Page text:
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After delays, U.S. begins to tap foreign aid for gulf oil spill

Cleanup and containment efforts continue at the Gulf of Mexico site of the oil spill following the Deepwater Horizon explosion.

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"This is different," Crowley said of the oil spill. "We are and will be drawing on the foreign assistance."

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In many cases, this equipment is being provided by private companies -- at BP's expense. And like other elements of the joint response, decision-making has been complicated because federal officials must consult with the oil giant before signing off on any offer.

"The coordination on this side of the ocean was not completely clear," said Floris van Hovell, press counselor for the Dutch Embassy in Washington, adding that when a Dutch official was seeking to broker an aid agreement last month, "it was for a long time unclear on where he should go to and who should take the decision."

According to government sources who spoke on the condition of anonymity because they are not authorized to discuss the matter, Secretary of State Hillary Rodham Clinton appealed to the White House several weeks ago, suggesting that it needed some foreign aid for practical and diplomatic reasons.

BP declined to comment.

'We want to help'

Coast Guard Lt. Cmdr. Christopher T. O'Neil wrote in an e-mail that decisions on foreign assistance are made between the top federal official on the scene, BP and "other represented agencies including state and local governments." The Coast Guard has a 51 percent "overriding vote in cases where consensus is not possible," he wrote. "All qualifying offers of assistance have been accepted."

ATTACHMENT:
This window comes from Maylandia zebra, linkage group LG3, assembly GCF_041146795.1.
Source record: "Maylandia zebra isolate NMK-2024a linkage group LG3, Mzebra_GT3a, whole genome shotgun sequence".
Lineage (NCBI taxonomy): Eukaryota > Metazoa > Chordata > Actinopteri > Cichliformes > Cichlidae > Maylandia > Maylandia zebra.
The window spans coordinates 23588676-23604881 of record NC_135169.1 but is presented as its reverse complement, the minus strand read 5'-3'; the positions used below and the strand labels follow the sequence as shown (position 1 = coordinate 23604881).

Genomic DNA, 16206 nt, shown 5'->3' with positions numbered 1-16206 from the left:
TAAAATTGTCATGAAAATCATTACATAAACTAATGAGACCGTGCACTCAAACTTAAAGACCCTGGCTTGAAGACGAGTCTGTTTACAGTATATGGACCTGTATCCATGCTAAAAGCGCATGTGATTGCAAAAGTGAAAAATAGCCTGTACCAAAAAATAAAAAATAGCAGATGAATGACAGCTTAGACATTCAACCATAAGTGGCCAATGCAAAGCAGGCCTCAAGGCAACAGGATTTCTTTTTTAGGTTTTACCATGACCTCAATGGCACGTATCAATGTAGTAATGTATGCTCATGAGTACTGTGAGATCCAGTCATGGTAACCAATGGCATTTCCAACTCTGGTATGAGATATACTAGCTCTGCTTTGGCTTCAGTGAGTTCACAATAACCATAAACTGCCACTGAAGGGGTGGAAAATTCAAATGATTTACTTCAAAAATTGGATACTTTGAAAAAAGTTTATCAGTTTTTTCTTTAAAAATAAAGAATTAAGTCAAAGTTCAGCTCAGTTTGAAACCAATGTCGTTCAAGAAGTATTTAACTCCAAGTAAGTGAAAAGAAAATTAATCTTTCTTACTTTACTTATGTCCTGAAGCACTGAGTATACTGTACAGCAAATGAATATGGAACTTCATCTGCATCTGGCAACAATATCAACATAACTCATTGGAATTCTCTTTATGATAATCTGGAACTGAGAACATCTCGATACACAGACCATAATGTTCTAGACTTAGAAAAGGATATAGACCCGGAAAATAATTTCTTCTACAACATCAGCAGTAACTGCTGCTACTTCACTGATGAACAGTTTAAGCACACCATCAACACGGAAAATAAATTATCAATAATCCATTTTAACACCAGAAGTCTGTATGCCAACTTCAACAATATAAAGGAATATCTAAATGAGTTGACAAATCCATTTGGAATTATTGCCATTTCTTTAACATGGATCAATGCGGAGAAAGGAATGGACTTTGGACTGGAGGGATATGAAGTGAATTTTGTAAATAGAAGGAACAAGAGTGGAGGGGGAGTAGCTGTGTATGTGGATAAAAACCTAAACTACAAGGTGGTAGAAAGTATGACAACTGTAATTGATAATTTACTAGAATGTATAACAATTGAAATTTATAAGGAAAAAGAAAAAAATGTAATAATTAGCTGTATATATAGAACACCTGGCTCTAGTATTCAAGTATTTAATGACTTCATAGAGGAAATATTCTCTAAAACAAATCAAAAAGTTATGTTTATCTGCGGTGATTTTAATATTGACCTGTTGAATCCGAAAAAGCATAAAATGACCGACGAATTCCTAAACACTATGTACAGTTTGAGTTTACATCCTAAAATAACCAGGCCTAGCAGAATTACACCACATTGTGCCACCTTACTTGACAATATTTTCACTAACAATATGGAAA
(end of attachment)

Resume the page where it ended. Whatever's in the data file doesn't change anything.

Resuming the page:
In some cases, the administration rejected offers because they failed to meet U.S. specifications: The private consortium that serves as Norway's spill-response team uses a chemical dispersant that the Environmental Protection Agency has not approved.

In other cases, domestic politics are at play. Dutch authorities have worked in Louisiana since Katrina hit and were among the first to offer to help. After some hesitation, BP has obtained the state-of-the-art Dutch skimmers, two of which are in operation. Meanwhile, a massive sand-dredging operation is moving slowly.

A plan by Louisiana Gov. Bobby Jindal (R) to create sand berms to keep oil from reaching the coastline originally came from the marine contractor Van Oord and the research institute Deltares, both in the Netherlands. BP pledged $360 million for the plan, but U.S. dredging companies -- which have less than one-fifth of the capacity of Dutch dredging firms -- have objected to foreign companies' participation.

Garret Graves, who chairs Louisiana's Coastal Protection and Restoration Authority, wrote in an e-mail that state officials "have made it clear to our contractors from the beginning that we want to use American dredges to complete this sand berm as quickly as possible . . . Ultimately, any effort to expedite these berms will be fully considered, but we remain committed to our American companies."

In the meantime, governments around the world are mobilizing help. In addition to boom, Canada has dispatched an aircraft for surveillance flights as well as several technical experts. Japan is still offering to send boom; the Swedish Coast Guard said it can send three ships that can each collect 370 barrels of oil an hour, but it is waiting to hear from the U.S. government or BP.

The Norwegian Coastal Authority has approved sending nearly a third of the nation's spill response equipment to the gulf if asked.

"We want to help the U.S. with whatever they need," said Espen Myhra, energy counselor at the Norwegian Embassy. "But of course, it's up to the U.S. and BP to decide what they need, and we will respond to that."


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